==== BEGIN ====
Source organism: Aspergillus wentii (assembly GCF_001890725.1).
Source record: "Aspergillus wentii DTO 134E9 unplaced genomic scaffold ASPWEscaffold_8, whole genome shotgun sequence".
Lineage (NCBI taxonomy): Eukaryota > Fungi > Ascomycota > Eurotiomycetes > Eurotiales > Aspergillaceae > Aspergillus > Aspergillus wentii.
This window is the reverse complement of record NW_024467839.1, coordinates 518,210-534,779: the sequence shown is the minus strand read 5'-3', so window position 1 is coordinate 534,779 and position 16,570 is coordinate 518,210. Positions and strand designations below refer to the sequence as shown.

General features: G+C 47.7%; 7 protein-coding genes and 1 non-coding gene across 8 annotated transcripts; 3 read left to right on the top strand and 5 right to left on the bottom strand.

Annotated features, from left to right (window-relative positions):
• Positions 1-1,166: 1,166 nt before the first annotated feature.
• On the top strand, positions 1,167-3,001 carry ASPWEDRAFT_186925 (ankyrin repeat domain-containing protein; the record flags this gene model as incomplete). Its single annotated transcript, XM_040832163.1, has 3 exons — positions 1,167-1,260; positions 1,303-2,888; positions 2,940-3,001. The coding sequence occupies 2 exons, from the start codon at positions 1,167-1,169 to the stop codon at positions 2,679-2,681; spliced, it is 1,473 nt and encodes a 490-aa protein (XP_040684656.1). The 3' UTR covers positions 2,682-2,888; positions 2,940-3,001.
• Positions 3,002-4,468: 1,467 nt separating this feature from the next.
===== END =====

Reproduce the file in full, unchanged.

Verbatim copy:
Source organism: Aspergillus wentii (assembly GCF_001890725.1).
Source record: "Aspergillus wentii DTO 134E9 unplaced genomic scaffold ASPWEscaffold_8, whole genome shotgun sequence".
Lineage (NCBI taxonomy): Eukaryota > Fungi > Ascomycota > Eurotiomycetes > Eurotiales > Aspergillaceae > Aspergillus > Aspergillus wentii.
This window is the reverse complement of record NW_024467839.1, coordinates 518,210-534,779: the sequence shown is the minus strand read 5'-3', so window position 1 is coordinate 534,779 and position 16,570 is coordinate 518,210. Positions and strand designations below refer to the sequence as shown.

General features: G+C 47.7%; 7 protein-coding genes and 1 non-coding gene across 8 annotated transcripts; 3 read left to right on the top strand and 5 right to left on the bottom strand.

Annotated features, from left to right (window-relative positions):
• Positions 1-1,166: 1,166 nt before the first annotated feature.
• On the top strand, positions 1,167-3,001 carry ASPWEDRAFT_186925 (ankyrin repeat domain-containing protein; the record flags this gene model as incomplete). Its single annotated transcript, XM_040832163.1, has 3 exons — positions 1,167-1,260; positions 1,303-2,888; positions 2,940-3,001. The coding sequence occupies 2 exons, from the start codon at positions 1,167-1,169 to the stop codon at positions 2,679-2,681; spliced, it is 1,473 nt and encodes a 490-aa protein (XP_040684656.1). The 3' UTR covers positions 2,682-2,888; positions 2,940-3,001.
• Positions 3,002-4,468: 1,467 nt separating this feature from the next.